I especially just like the idioms that encompass a bit of Chinese culture or history exactly like it. Any idiom involving Guanyu, Zhugeliang and such figures are all the much more intriquing, notable and interesting for me.
The modern-day usage of the proverb I think is pretty obvious. If anyone is wanting to flaunt their skills inside presence of somebody who’s skills surpass the “flaunter” next the proverb applies.
There are 2 sides to its usage I think. One usage is that if perhaps you need to express your humility. If someone is a lot more skilled than you in something but you still carry out the task for reasons unknown you can say that you are guan1gong1 mian4qian2 shua1 da4dao1. If you say this in this situation you happen to be guaranteed to have a smile or laugh from your chinese friend. Because you happen to be essentially admitting that they are much devzpky03 than you with this skill (whatever it might be). So it’s a method to give them a compliment or let them have some “face”. Further, a foreigner having an expression like this which is near to their hearts is certain to have an excellent reception.
In a negative way this may also be used to sort of put someone inside their place i.e. someone who thinks slightly too much of themselves because they’re limitedly skilled in most area. If someone is inside their presence whom is much better than the proverb may be used to humble them or to let them realise they should step aside and allow the pro take over.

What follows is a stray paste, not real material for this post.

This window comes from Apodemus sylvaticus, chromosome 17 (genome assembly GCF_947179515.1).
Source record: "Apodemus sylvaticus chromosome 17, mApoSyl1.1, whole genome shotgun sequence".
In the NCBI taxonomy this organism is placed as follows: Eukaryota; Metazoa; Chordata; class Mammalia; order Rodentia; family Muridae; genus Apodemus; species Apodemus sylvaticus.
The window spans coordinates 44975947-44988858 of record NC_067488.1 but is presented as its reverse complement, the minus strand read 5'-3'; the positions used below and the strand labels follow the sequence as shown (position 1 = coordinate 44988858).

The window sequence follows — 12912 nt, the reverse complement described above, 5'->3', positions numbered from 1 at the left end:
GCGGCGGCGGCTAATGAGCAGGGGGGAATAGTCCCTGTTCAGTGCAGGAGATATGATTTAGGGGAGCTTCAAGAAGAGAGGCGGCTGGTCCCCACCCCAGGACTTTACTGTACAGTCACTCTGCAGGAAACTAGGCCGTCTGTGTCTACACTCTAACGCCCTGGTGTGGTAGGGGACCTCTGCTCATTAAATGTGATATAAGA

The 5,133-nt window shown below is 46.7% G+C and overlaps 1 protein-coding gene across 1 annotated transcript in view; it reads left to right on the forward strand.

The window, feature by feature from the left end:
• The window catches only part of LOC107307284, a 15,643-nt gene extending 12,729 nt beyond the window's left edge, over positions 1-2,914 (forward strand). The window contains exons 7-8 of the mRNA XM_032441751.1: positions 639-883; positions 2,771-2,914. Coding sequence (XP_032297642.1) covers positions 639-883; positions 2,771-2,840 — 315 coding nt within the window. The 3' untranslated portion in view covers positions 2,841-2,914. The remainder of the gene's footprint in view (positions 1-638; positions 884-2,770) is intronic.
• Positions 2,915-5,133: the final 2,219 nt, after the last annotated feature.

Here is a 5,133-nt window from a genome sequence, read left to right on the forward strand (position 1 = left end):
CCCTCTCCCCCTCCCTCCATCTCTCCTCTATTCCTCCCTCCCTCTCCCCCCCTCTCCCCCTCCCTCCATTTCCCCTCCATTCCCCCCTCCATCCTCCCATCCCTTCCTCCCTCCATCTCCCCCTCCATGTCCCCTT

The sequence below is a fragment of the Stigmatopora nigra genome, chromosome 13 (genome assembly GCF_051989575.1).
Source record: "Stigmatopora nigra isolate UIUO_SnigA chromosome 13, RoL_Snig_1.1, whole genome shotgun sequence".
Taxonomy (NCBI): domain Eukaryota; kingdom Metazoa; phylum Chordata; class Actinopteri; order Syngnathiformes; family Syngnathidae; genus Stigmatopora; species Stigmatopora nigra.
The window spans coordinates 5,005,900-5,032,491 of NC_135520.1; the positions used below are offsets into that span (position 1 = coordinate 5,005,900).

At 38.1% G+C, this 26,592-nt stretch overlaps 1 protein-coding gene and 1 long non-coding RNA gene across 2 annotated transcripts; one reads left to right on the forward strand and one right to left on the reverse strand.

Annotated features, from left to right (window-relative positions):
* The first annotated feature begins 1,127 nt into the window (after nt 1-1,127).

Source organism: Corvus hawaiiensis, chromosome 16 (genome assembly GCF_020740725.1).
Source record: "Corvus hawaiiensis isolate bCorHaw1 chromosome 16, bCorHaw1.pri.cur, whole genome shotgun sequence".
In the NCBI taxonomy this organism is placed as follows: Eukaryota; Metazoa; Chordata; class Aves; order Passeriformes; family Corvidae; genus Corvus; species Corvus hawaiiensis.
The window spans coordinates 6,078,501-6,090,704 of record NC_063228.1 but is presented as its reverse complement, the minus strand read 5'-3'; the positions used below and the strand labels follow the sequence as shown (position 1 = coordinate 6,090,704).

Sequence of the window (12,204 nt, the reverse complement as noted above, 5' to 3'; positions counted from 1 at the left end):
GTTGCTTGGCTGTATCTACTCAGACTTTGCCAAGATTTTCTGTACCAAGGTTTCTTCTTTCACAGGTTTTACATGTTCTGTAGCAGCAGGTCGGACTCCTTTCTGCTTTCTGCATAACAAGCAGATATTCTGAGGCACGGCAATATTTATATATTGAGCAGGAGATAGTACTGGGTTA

Another idiom that truly carries the same meaning is ban1men2nong4fu3. The meaning is basically exactly the same, but I much prefer using guan1gong1 mian4qian2 shua1 da4dao1 because of the visual image and the cultural content.
Chinese Pinyin: “luobo baicai ge you suo ai”
Literal translation – Turnip Chinese Cabbage they all have actual love
Turnip, Cabbage all people have their own preference
It basically means It means “Everybody has their own personal taste” or “Each persons needs and wants are different”
This is one of my MOST used expressions. If you live in China this is a MUST learn. Reason being I was sick and tired of going into restaurants and seeking dishes being modified for the way I like them (i.e. don’t put any hot peppers in, as I don’t like spicy food). Too many times the waitress said it was “impossible”. When I asked why was it “impossible” the solution was always “because it’s not going to taste good that way”. I have no idea where this logic possibly emanates from and how it can be so common nationwide, but it’s. So I was SO pleased to stumble upon this idiom/phrase which basically throws a spanner inside their logic using their own language. Now I don’t must argue with all the waitresses or reveal to them that I have the to certainly decide what does and doesn’t taste good. Once I get any resistance from your staff regarding my desires to change the dishes to my liking I simply utter the proverb/saying above and they normally smile (surprised a foreigner learns how to use this type of expression) and they get the point. Strange that this type of expression exists within their language but yet they insists on telling others precisely what does and doesn’t taste good.